Talk:Set the Controls for the Heart of the Sun
|WikiProject Pink Floyd||(Rated Start-class, Mid-importance)|
This line means... ?
- "The title is used as a running reference in 'Linda Smith's a brief history of time wasting' by the cabbie warren."
mean, exactly? -albrozdude 19:02, 27 July 2006 (UTC)
This doesn't make sense
Actually, right now it says this: The title derives from a phrase used by the cab driver, Wora, in the BBC's Linda Smith's A Brief History of Timewasting. 
How can a song from 1967 be influenced by a radio program from 2001?
I apologize; I honestly cannot find where to make a new section. I took this out: "The main riff E E F E D E... is in the locrian mode. " This suggests Phrygian only. There is no diminished 5, which is an absolute requirement to fall within the Locrian mode. —Preceding unsigned comment added by 126.96.36.199 (talk) 22:28, 21 May 2009 (UTC)
"The band OM is very influenced by this track, if not based upon it."
Possible Reference by Macabre
The 1972 single by Macabre (later Pentagram) called "Be Forewarned" contains the line "I've lived on the Dark side of the Moon and been to the heart of the sun." Since DSoTM came out in '73, I'm wondering if this is a coincidence. (Albert Mond (talk) 10:59, 13 December 2008 (UTC))
Phrygian vs. Locrian Mode
To the guy below: You're absolutely right. This song can be interpreted as being in Locrian Mode by mistake rather easily.
The main riff does use E E F E D E..., but part way through the song, the same pattern is moved up to A A A# A G A. The A# might be seen as the diminished fifth, inferring Locrian Mode, but in fact this section is really just a key change that is also using the Phrygian Mode.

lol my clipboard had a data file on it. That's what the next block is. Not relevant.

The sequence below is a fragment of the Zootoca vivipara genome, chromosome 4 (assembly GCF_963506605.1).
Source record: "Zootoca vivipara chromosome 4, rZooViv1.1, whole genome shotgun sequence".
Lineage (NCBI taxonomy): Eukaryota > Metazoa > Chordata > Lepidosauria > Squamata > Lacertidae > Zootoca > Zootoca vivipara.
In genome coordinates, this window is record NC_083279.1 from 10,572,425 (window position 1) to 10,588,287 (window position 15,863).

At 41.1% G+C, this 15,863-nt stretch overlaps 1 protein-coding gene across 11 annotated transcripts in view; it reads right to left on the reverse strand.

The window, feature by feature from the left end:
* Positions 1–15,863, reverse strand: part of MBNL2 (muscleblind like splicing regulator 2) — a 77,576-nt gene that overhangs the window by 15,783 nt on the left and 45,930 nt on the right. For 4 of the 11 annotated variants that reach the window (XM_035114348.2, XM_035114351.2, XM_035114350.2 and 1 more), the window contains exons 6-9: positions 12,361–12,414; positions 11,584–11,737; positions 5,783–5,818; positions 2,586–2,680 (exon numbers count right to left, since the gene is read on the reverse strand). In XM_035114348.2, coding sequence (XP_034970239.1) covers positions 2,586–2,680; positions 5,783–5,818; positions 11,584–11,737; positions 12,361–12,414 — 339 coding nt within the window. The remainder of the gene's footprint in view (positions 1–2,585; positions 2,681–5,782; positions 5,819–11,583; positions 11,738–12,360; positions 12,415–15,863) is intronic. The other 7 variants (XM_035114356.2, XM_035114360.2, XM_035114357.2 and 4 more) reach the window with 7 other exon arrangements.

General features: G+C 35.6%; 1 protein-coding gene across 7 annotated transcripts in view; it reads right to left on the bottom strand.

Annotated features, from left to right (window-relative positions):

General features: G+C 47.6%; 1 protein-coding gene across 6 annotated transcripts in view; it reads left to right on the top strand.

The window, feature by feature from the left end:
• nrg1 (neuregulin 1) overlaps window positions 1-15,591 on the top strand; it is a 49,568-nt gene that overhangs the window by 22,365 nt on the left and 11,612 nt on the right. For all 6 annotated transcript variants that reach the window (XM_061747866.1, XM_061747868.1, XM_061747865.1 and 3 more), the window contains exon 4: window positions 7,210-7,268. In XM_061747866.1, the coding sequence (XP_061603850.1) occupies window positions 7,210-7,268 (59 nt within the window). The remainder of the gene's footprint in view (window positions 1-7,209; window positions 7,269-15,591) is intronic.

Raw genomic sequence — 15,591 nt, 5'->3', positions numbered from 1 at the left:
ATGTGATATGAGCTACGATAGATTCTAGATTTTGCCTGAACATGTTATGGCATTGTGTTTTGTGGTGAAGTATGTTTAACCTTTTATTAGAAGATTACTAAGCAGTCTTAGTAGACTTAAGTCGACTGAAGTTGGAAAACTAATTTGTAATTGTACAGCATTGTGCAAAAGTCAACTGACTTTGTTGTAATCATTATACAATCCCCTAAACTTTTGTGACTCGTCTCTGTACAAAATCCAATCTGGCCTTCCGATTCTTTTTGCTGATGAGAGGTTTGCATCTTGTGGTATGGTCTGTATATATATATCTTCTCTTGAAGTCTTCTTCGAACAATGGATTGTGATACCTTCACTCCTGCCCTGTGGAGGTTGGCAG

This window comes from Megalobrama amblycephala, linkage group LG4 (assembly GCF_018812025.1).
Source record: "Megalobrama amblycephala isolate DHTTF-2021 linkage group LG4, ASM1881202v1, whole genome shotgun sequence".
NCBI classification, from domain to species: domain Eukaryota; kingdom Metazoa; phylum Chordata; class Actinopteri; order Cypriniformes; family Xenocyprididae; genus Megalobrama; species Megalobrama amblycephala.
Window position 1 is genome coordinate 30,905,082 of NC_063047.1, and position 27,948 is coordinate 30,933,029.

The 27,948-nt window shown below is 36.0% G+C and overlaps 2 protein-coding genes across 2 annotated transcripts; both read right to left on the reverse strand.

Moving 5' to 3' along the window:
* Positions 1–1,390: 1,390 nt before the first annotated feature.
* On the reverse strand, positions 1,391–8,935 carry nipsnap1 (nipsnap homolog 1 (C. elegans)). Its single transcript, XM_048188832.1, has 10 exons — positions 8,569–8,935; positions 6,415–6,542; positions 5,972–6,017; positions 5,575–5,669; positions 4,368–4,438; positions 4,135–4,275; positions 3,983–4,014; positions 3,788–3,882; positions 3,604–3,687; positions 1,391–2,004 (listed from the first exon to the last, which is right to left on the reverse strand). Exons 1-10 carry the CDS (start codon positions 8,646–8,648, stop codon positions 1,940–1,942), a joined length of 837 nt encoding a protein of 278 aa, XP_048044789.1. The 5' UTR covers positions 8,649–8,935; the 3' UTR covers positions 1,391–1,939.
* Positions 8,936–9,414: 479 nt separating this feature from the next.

We can hear the perfect (non-diminished) fifth (B) during Richard Wright's keyboard solo as well as the vibraphone hits throughout the song. —Preceding unsigned comment added by 188.8.131.52 (talk) 23:19, 14 October 2009 (UTC)
Has anybody ever actually been able to hear it? Try and try as I might I can't spot anything resembling a guitar line throughout the song, unless it's somehow doubling the bass part (Gilmour would later play the bassline on his guitar in live performances). — Preceding unsigned comment added by 184.108.40.206 (talk) 18:09, 26 January 2014 (UTC)
I've reverted the devertion by anonymous user 220.127.116.11 - there are probably a thousand small bands and performers who have made cover versions of this song: in regard to cover versions, particular artistes are only considered noteworthy on Wikipedia if they already have their own page on here (or at least, the album in question does) - otherwise song pages would quickly become little more than unmanageably long lists ~dom Kaos~ (talk) 16:15, 4 July 2014 (UTC)